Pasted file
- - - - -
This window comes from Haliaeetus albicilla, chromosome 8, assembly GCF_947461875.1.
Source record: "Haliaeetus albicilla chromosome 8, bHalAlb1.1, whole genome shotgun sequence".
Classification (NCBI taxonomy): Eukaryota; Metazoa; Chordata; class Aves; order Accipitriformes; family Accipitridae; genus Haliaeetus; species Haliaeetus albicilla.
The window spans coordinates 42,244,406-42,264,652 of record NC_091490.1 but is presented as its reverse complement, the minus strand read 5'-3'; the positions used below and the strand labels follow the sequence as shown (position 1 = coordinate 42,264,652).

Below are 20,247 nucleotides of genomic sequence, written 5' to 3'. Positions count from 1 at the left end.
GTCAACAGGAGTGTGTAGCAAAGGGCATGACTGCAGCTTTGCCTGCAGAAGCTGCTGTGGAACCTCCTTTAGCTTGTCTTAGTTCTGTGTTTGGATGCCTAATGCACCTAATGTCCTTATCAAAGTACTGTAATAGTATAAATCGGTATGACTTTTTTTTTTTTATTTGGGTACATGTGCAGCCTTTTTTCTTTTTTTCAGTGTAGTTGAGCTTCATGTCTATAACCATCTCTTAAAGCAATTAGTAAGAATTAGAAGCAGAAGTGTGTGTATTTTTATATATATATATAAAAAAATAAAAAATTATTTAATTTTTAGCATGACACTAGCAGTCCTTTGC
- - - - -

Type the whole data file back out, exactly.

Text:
This window comes from Haliaeetus albicilla, chromosome 8, assembly GCF_947461875.1.
Source record: "Haliaeetus albicilla chromosome 8, bHalAlb1.1, whole genome shotgun sequence".
Classification (NCBI taxonomy): Eukaryota; Metazoa; Chordata; class Aves; order Accipitriformes; family Accipitridae; genus Haliaeetus; species Haliaeetus albicilla.
The window spans coordinates 42,244,406-42,264,652 of record NC_091490.1 but is presented as its reverse complement, the minus strand read 5'-3'; the positions used below and the strand labels follow the sequence as shown (position 1 = coordinate 42,264,652).

Below are 20,247 nucleotides of genomic sequence, written 5' to 3'. Positions count from 1 at the left end.
GTCAACAGGAGTGTGTAGCAAAGGGCATGACTGCAGCTTTGCCTGCAGAAGCTGCTGTGGAACCTCCTTTAGCTTGTCTTAGTTCTGTGTTTGGATGCCTAATGCACCTAATGTCCTTATCAAAGTACTGTAATAGTATAAATCGGTATGACTTTTTTTTTTTTATTTGGGTACATGTGCAGCCTTTTTTCTTTTTTTCAGTGTAGTTGAGCTTCATGTCTATAACCATCTCTTAAAGCAATTAGTAAGAATTAGAAGCAGAAGTGTGTGTATTTTTATATATATATATAAAAAAATAAAAAATTATTTAATTTTTAGCATGACACTAGCAGTCCTTTGC